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UN human rights chief makes fresh appeal to protect civilians in Iraq

UN human rights chief makes fresh appeal to protect civilians in Iraq

Sergio Vieira de Mello
Expressing increasing concern for the welfare of the people of Iraq, the top United Nations human rights official issued a fresh appeal today to all parties to respect fundamental civil liberties and observe meticulous precautions in protecting civilians.

“I repeat this because it can never be said enough – not least while we continue to see, in conflict after conflict, civilians bearing the brunt of the violence,” Sergio Vieira de Mello, High Commissioner for Human Rights, told the Commission on Human Rights in Geneva shortly after it decided not to hold a special sitting on the impact of the current conflict in Iraq.

Stressing that the Iraqi people had suffered human rights abuse for many years as well as the results of sanctions, Mr. Vieira de Mello said: “That they are facing, and have for some time faced, the most difficult, dreadful plight is beyond dispute.”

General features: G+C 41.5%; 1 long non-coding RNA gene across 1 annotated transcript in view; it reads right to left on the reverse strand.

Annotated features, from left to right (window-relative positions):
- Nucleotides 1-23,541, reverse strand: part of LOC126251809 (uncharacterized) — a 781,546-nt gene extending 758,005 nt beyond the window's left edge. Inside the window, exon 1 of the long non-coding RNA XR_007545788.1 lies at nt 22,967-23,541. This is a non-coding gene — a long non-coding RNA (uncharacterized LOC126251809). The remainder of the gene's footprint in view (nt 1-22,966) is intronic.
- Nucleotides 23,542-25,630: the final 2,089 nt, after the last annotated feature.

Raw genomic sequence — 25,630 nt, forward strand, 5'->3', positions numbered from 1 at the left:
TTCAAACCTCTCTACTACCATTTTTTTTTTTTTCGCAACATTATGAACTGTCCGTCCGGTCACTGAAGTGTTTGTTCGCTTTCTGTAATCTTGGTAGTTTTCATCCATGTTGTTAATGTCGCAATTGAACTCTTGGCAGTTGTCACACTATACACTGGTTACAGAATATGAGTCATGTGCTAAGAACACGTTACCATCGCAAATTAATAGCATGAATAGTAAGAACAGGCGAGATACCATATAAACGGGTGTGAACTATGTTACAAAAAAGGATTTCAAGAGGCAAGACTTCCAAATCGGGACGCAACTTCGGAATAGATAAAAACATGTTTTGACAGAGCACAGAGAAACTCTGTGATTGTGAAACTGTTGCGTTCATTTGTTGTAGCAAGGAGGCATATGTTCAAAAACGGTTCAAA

He warned that parties must never attack the civilian population or civilian objects, even if the aim is to strike a military target and human shields are being used, and that states must never use “such an abhorrent practice as intentionally placing civilians in harm's way.”

And he cautioned that states must never use weapons that are incapable of distinguishing between civilians and the military. “Tragic experience demonstrates that the precision of modern weapons, particularly at long range, is not reliable, not least in densely populated, urban areas,” he declared.

“So let me state quite clearly here, and this is an appeal, a strong, urgent appeal: If there is any doubt at all, restraint and refrain must be the watchwords. In other words, do not attack that particular target.”

Shortly before Mr. Vieira de Mello’s message, the Commission rejected a request from several members to hold a special sitting on Iraq by 25 votes against to 18 in favour and 7 abstentions. Three countries were absent. The reasons given by several of those who voted against was that the Commission was not the proper forum for such a discussion and that the matter was in the hands of the Security Council.